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The statistics tracking the number of Native women who have disappeared in the U.S. are tough.

And Alaska, with its small population, has the fourth largest number of missing or murdered Native women. Anchorage has the third highest number of all the cities surveyed in a report from the Seattle-based Urban Indian Health Institute.

In death, beached Turnagain humpback offers clues, research samples and food

May 7, 2019

A humpback whale died after it beached in Turnagain Arm south of Anchorage near Girdwood. Biologists say it is an uncommon location for a humpback and they are now studying its death.

The whale became stranded twice early last week. It appeared to free itself but its body washed ashore Tuesday a few miles away from where it had first beached. Researchers carefully took measurements and samples, and subsistence users harvested blubber for food.

Emergency response workshop details communication shortfalls in rural Alaska

May 3, 2019

The Arctic Domain Awareness Center came to Nome looking to know specifically how rural Alaskans, particularly Alaska Natives, felt they were prepared to handle a major, weather-related crisis.

They invited residents from the Bering Strait region to gather at the University of Alaska–Fairbanks Northwest Campus in Nome for an event they called Arctic-focused Incidents of National Significance, or Arctic-IONS.

In a science classroom at Juneau-Douglas High School: Yadaa.at Kalé, students are holding carving knives. Teacher Henry Hopkins walks up and down the rows of desks, showing them how to shape the hunks of yellow cedar in their hands.

“The students were working on traditional Tlingit halibut hooks, which sounds like it’s primarily a Tlingit carving project, but it’s actually a science project,” said Hopkins.

Two tribes and Alaska governor at odds over tribal sovereignty

May 1, 2019

Two tribes say that Gov. Mike Dunleavy and his administration aren’t doing enough to consult with their leaders on big issues facing the state. The previous administration made it state policy to consult with tribal entities on a government-to-government basis, which is standard practice at the federal level. But while Dunleavy acknowledges the policy, he’s unclear about how it would apply.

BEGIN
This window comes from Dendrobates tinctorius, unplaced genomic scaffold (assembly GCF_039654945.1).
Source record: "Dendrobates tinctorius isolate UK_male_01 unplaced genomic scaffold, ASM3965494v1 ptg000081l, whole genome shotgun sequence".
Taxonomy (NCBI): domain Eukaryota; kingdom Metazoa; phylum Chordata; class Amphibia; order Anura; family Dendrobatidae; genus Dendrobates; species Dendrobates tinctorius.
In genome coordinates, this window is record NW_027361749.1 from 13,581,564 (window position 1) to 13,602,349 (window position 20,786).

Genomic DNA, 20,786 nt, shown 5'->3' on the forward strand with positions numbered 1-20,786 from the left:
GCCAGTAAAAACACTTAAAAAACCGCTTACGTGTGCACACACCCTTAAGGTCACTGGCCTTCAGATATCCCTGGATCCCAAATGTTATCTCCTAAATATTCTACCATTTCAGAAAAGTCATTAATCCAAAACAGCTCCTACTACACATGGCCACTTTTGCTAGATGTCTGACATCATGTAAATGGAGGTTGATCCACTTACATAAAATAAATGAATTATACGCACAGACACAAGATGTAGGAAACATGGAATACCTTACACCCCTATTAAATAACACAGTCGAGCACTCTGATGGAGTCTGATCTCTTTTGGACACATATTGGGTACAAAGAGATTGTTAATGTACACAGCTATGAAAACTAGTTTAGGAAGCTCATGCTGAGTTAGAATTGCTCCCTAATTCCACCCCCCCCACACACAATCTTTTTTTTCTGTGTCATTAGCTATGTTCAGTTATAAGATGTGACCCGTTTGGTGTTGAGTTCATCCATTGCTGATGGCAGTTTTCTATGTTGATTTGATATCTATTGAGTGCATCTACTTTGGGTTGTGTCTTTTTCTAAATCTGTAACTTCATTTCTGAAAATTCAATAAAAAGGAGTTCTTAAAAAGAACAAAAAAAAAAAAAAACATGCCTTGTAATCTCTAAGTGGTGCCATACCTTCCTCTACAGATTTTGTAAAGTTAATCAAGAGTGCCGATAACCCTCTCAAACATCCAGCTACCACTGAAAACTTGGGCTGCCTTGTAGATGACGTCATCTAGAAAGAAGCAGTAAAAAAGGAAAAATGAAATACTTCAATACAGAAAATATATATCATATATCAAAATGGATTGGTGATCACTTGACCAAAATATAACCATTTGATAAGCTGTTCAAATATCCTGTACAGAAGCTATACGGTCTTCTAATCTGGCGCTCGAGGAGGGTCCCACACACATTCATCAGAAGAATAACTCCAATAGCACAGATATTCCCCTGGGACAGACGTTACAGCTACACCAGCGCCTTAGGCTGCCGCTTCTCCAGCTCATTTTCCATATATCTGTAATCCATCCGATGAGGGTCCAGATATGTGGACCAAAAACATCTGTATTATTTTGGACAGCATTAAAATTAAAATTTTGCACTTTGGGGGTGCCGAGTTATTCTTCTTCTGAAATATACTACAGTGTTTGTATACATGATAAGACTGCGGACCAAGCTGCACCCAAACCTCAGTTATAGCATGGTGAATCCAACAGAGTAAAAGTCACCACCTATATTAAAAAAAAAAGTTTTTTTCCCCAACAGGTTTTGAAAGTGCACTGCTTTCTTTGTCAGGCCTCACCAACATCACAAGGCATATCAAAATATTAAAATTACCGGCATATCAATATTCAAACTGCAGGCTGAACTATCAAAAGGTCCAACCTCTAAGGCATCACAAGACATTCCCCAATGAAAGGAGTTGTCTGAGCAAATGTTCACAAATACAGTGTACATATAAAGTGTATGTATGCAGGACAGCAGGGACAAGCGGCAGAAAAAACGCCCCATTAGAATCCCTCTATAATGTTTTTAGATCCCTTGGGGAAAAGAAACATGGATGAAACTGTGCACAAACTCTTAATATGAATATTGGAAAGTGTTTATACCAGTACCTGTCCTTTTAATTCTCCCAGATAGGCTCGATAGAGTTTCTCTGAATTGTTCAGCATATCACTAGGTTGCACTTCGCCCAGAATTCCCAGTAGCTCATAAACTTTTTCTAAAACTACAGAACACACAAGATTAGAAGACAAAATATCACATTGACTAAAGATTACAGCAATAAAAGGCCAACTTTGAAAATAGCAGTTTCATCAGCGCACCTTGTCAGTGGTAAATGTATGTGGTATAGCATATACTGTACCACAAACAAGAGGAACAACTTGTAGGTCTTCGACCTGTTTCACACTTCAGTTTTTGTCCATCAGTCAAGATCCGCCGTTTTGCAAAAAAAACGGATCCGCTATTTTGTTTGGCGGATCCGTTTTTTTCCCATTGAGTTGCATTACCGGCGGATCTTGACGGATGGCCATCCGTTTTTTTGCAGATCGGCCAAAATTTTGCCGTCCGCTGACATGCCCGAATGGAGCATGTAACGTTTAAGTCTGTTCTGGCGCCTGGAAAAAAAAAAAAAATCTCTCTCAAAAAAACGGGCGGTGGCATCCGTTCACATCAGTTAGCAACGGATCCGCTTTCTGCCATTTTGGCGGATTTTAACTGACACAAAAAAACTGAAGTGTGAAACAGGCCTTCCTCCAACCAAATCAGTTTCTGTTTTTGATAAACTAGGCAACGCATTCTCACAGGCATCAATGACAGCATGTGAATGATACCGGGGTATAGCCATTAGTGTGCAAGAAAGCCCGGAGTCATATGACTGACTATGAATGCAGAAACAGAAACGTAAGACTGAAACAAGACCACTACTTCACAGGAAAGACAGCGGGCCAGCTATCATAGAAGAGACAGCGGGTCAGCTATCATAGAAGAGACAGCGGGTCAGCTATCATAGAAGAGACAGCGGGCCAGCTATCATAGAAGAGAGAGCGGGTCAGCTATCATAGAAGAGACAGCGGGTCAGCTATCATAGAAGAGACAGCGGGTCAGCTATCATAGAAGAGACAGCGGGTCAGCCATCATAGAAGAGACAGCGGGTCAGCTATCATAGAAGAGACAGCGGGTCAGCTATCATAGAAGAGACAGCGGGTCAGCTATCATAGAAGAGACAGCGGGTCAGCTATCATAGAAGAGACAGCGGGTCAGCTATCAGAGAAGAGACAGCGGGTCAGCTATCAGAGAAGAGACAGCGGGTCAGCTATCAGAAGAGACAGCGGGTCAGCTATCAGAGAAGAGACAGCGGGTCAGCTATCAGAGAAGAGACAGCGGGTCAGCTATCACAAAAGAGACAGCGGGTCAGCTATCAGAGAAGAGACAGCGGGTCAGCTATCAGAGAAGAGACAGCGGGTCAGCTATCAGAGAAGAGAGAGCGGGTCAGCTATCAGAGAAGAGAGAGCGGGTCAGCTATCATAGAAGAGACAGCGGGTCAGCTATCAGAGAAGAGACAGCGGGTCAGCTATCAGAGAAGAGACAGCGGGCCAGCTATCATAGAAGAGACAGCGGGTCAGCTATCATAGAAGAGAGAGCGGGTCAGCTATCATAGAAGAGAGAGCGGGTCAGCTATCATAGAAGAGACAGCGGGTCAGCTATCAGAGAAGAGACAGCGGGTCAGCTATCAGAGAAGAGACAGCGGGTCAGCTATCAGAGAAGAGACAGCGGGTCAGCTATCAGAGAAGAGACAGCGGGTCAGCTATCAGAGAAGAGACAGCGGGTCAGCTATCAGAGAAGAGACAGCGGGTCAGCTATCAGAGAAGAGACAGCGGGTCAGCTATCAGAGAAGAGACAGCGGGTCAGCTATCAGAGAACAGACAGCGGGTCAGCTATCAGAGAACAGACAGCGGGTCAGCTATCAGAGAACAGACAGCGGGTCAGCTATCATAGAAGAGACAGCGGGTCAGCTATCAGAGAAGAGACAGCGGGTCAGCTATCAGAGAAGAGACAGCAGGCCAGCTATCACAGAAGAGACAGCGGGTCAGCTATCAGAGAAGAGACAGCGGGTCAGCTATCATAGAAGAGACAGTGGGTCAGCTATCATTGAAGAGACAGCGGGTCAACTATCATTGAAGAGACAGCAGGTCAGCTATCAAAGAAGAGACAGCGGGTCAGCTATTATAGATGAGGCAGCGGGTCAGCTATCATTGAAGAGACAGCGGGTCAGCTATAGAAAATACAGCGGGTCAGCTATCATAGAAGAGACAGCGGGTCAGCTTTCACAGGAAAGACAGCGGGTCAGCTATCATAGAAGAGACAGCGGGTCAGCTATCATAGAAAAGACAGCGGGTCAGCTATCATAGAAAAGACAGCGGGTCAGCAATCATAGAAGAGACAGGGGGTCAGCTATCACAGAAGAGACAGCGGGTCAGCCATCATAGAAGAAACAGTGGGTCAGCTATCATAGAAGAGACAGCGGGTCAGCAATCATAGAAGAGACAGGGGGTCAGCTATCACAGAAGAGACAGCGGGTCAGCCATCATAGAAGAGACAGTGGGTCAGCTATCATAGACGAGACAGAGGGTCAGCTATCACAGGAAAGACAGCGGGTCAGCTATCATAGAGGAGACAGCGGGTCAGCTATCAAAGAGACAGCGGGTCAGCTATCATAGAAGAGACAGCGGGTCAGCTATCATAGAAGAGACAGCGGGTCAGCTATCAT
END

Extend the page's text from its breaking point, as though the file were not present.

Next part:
Anchorage School District to allow for tribal, cultural attire at graduation

Apr 29, 2019

Kenneth Huffer always knew his family was Native American. But the blond-haired, blue-eyed Chugiak High School senior says the first time he truly felt Native was three summers ago. That’s when he traveled with his dad to the Blackfoot Native American Reservation in Montana where he participated in a traditional okan, or sun dance ceremony.

“It was life changing, how I felt there,” Huffer said. “I’ve never met my grandma. It’s like I met her, spiritually, or something like that. I had that connection to the culture. I had that deep passion to learn it, know who I am.”

Alaska’s rural schools could get a boost in internet speed

Apr 29, 2019

For the past five years, the state has helped Alaska schools pay for faster internet — up to a point. As technology has advanced, some say it’s time to raise the bar. A pair of bills before the Legislature would do just that.

Alaska faces a digital divide. Within the state, rural areas lag behind the larger cities when it comes to internet access.

An Alaska community gets healthier with running water

Apr 25, 2019

What’s it like to go from hauling all your water and sewer to one day being able to turn on the faucet and flush a toilet? KYUK traveled to Eek to find out, where a multi-year project is wrapping up bringing running water to the community for the first time.

Community initiative to explore history of Kachemak Bay shellfish

Apr 25, 2019

Kachemak Bay was once abundant with crab, shrimp and other shellfish species. But by the early 1990s, populations hit rock bottom. Now, a scientist and a college student are hoping to find out more about what happened. But they’re not looking for clues in the water. They want to hear from fishermen and those who were in the fishing industry at that time.

Veteran journalist Mark Trahant started working in radio broadcasting as a teenager. Forty-some years later he’s now leading Indian Country Today, a national publication that focuses Native issues and policies. His goal is to bring more Native stories and more Native journalists to the public eye.

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